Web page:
Getting There: Travel from December 30 until January 4 could cost you as little as £45 with Ryanair. Try staying in the hostels in the centre of town for New Year’s Eve and then moving further out to more budget options for the rest of your stay.
Berlin is a thoroughly modern city with a reputation for buzzing nightlife and fantastic culture. It is also a very old European capital with a chequered past. The city’s charm lies in this juxtaposition of the past – with its Prussian statues and harsh communist facades – and the present, a vibrant and exciting example of modern urban development and architecture. Be sure to visit the last remaining parts of the Berlin Wall, whilst historians should take the time to visit Checkpoint Charlie or the Jewish Museum. To sample the more modern delights of Berlin, visit the Reichstag Dome and Potsdamer Platz, home to high-rise offices, shops and restaurants. For a truly budget visit, just wander where your legs take you, as this is one of the best cities to simply explore and absorb.
Must Sees: The Reichstag, the Brandenburg Gate and the Communist television tower in Alexanderplatz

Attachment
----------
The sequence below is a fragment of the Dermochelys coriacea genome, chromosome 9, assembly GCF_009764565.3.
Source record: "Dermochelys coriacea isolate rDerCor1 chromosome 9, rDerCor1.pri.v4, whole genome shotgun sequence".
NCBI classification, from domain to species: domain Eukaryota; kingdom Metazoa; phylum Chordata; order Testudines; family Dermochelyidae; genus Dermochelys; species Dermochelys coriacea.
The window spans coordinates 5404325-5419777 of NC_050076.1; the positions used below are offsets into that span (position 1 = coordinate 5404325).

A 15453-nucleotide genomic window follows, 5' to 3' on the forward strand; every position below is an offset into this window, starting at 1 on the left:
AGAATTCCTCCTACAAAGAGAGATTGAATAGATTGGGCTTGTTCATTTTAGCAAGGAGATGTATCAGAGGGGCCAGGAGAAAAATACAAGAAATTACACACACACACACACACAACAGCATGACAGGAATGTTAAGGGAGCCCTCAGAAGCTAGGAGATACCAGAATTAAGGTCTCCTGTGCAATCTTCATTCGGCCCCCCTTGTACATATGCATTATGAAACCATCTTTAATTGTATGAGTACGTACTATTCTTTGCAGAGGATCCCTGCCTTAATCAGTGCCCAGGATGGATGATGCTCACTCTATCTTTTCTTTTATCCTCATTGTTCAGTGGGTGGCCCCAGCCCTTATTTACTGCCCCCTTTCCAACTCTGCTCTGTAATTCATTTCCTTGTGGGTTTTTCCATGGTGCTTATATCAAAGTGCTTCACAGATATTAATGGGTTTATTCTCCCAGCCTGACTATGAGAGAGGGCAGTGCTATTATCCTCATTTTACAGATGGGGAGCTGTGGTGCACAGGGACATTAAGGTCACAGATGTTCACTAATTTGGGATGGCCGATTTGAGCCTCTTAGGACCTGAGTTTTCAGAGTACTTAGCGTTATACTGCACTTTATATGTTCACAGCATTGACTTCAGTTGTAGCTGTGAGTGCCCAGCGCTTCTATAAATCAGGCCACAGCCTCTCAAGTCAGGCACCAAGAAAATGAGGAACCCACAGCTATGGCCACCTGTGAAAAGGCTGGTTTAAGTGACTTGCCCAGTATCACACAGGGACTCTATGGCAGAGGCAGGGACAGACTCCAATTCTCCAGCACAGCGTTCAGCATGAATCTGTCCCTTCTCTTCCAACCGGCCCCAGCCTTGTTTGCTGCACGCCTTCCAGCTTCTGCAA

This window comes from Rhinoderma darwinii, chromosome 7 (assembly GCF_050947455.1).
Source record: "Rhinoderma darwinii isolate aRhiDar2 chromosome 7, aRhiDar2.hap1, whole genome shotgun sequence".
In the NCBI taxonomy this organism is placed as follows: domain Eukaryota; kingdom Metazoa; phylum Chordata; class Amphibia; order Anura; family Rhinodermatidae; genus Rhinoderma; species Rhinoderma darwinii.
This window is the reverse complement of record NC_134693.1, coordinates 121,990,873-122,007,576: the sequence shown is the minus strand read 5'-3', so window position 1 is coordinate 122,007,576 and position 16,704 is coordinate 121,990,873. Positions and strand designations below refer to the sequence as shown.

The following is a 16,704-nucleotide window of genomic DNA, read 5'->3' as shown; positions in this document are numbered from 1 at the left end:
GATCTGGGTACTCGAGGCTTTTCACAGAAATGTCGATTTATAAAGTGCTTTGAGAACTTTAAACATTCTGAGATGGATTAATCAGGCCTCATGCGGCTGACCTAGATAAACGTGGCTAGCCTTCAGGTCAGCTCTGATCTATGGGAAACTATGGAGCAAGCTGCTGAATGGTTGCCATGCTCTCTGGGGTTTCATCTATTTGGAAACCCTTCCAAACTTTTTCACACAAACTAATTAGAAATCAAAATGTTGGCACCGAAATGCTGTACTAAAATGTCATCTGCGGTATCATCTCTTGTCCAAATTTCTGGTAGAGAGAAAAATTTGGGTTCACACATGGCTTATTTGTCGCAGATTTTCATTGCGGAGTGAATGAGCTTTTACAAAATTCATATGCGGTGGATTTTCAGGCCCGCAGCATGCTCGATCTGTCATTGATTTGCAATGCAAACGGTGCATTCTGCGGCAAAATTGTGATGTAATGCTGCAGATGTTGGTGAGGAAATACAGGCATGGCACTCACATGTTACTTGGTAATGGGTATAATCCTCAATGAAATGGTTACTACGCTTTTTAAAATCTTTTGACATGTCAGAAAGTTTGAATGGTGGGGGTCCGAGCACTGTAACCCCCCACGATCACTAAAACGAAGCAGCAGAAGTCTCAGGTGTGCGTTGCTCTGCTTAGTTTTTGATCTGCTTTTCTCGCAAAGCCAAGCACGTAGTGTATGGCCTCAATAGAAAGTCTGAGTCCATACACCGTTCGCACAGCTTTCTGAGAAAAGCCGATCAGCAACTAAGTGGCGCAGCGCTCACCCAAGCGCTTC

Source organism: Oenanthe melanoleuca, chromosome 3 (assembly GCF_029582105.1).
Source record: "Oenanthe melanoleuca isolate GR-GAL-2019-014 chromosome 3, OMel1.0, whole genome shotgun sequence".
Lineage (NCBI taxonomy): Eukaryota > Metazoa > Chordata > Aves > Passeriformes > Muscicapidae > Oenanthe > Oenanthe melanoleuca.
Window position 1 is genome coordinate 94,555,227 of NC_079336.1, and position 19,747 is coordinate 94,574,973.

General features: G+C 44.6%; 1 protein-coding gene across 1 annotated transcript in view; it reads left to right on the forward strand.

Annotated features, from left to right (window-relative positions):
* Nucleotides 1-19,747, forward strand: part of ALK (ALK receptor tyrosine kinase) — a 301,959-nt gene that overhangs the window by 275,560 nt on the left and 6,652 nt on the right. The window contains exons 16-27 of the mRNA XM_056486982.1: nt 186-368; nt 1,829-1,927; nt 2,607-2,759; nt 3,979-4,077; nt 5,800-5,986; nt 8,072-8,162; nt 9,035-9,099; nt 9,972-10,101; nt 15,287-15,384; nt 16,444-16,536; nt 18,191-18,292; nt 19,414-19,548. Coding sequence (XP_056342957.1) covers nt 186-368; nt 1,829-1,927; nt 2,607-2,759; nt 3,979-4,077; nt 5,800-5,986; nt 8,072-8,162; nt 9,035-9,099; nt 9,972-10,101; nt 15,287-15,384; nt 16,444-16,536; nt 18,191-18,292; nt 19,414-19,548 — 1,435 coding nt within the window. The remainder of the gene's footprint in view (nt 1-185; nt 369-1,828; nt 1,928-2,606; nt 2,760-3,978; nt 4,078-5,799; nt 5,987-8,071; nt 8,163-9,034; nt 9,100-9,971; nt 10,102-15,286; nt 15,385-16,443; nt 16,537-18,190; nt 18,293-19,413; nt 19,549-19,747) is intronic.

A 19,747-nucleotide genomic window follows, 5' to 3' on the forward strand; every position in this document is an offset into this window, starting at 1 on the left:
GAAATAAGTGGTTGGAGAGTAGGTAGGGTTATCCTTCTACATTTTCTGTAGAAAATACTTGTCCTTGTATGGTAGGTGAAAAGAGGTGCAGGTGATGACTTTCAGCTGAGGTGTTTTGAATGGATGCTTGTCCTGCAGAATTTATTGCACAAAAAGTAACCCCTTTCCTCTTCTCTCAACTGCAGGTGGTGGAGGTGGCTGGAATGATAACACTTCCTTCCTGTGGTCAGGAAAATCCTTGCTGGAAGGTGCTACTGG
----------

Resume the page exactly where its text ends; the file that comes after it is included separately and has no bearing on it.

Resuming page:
Nightlife and New Year’s Eve: Berlin plays host to the world’s largest open air New Year’s Eve party. The Silvester celebration is held along Strasse des 17 Juni, and is a massive street party stretching 2km from the Brandenburg Gate to the Victory Column, with food stands, beer tents, live music, DJs and a spectacular fireworks display at midnight. The party goes on all through the night, and is a loud, colourful event: last year over a million people partied into the early morning. Best of all, it’s completely free. Make sure you get there early as it’s incredibly popular. To find out more visit www.silvester-berlin.de or pick up Exberliner for the very latest bar, club and restaurant reviews.
Getting There: Travelling from the 30th until the 4th could cost you around £90 with Ryanair. Book accommodation as soon as possible for the best deals.
Barcelona is the city of Gaudí, and if you visit here your first stop should be La Sagrada Familia, his awe-inspiring fantasy cathedral. Construction started 100 years ago and continues today. But there is much more to Barcelona that Gaudí. It’s a busy, noisy, dynamic city, buzzing with enthusiasm and a passion for the good things in life. Barcelona is not a city for museums, so try taking a walking tour. Make sure you visit the Gothic quarter and lose track of time in the maze of small streets and alleyways, stopping at a small tapas bar for lunch. If you want something more mainstream, try Las Ramblas, a busy boulevard that has enough shops, cafes and restaurants to keep you occupied all day. The beach is also the perfect (and free) place to drink and rest after a long day.
Must Sees: La Sagrada Família, L’Aquarium, and the Picasso Museum, which houses over 3500 works of art.